You enter by the Coke machine shown above and are met with a set of stairs. At the top of the stairs is an old fashioned ticket booth. You receive an old fashioned paper movie ticket, dispensed from the old metal desktops with the little trap doors from where the ticket spews out after your purchase is rung up in the register. Just before we left for Alaska this spring I found a ticket from a movie we saw there several years ago. I taped it into my journal.
I love the Liberty Theater.
This is the "marquee" -- a poster -- revealing there is only one nightly showing of one movie per week. Oh, and they're going to be closed for four days. Small town theater owners have to go on vacation, too.
Just outside the theater, I saw this scene. It seems the old fashioned theater is right next door to
an old fashioned hotel, with lovely lavender lilacs in between.
But we still love going to the beach there. It was a few years ago there that we met a goofy dog intent on getting us to throw sticks for him, even when those sticks were 5 foot long branches carried in his mouth as he merrily followed us.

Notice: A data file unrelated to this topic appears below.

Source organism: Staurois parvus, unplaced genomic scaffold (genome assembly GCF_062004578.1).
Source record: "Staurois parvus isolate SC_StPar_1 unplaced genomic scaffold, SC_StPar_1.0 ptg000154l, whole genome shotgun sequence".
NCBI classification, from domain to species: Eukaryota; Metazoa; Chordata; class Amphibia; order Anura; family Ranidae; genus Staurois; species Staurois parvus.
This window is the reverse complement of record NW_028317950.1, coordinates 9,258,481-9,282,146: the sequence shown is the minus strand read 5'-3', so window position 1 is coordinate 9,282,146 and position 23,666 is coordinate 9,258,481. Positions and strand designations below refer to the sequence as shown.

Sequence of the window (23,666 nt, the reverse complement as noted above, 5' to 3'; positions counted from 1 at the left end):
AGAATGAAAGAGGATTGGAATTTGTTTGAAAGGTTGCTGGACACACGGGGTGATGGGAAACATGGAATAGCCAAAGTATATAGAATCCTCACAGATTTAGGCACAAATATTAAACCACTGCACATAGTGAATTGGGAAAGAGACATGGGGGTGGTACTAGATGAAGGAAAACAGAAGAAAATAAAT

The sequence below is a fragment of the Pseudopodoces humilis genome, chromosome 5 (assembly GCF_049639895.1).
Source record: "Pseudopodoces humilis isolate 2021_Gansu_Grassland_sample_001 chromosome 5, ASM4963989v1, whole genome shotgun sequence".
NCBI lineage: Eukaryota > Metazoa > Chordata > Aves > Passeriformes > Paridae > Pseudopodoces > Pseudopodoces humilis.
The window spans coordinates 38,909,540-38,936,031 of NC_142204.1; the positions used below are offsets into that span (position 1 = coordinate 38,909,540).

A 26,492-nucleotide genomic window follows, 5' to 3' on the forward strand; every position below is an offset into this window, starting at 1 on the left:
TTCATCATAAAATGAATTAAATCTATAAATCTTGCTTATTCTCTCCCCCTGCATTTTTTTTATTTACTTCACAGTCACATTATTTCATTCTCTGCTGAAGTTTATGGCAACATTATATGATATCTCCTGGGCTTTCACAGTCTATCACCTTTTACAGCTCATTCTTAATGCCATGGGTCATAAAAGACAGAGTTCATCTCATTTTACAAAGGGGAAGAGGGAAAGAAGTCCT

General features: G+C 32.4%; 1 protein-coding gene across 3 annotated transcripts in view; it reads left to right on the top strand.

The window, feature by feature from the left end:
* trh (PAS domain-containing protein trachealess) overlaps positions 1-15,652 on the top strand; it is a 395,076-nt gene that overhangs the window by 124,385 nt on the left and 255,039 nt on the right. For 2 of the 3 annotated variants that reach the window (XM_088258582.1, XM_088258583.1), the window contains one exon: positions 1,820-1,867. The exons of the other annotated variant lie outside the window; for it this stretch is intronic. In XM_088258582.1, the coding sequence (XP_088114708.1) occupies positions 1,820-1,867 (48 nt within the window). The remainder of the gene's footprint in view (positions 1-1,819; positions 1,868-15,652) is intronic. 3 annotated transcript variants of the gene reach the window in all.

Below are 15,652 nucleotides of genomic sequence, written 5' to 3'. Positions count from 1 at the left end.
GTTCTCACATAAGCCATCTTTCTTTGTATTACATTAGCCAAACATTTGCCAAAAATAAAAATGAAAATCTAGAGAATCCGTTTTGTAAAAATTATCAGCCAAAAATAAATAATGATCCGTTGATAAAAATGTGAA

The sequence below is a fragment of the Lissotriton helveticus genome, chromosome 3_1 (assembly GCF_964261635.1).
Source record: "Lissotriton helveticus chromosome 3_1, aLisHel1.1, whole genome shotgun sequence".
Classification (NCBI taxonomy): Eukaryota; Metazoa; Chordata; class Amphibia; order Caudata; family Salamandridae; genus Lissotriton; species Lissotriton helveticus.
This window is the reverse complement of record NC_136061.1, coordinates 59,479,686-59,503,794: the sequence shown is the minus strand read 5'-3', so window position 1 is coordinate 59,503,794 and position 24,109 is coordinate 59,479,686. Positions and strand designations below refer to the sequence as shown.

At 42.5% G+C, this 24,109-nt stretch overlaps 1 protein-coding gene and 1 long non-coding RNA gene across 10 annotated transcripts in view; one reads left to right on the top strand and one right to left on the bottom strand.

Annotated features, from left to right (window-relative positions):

What I love most about the beach at Seward's Lowell Point is it's black sand and millions of black shale rocks. It's so cool. This year I had an idea. I wanted to collect some of those black rocks and put them in a jar to keep at our cabin. Maybe even a second jar to take home to Arizona. I went to the beach with gallon sized plastic bags in my pocket. I filled two of them with rocks and one with sand. And then I found some driftwood. You should have seen me trying to lug all those bags back to the van with me! It was about a 150 yard walk and those bags were not only heavy, they were slippery. I loaded my arms up so my hands were free for the driftwood. It was quite a trek back to the only legal place to park. It was raining and I was clompping along in my cute new rubber rain boots. I was sure glad to get back to the van and set everything down!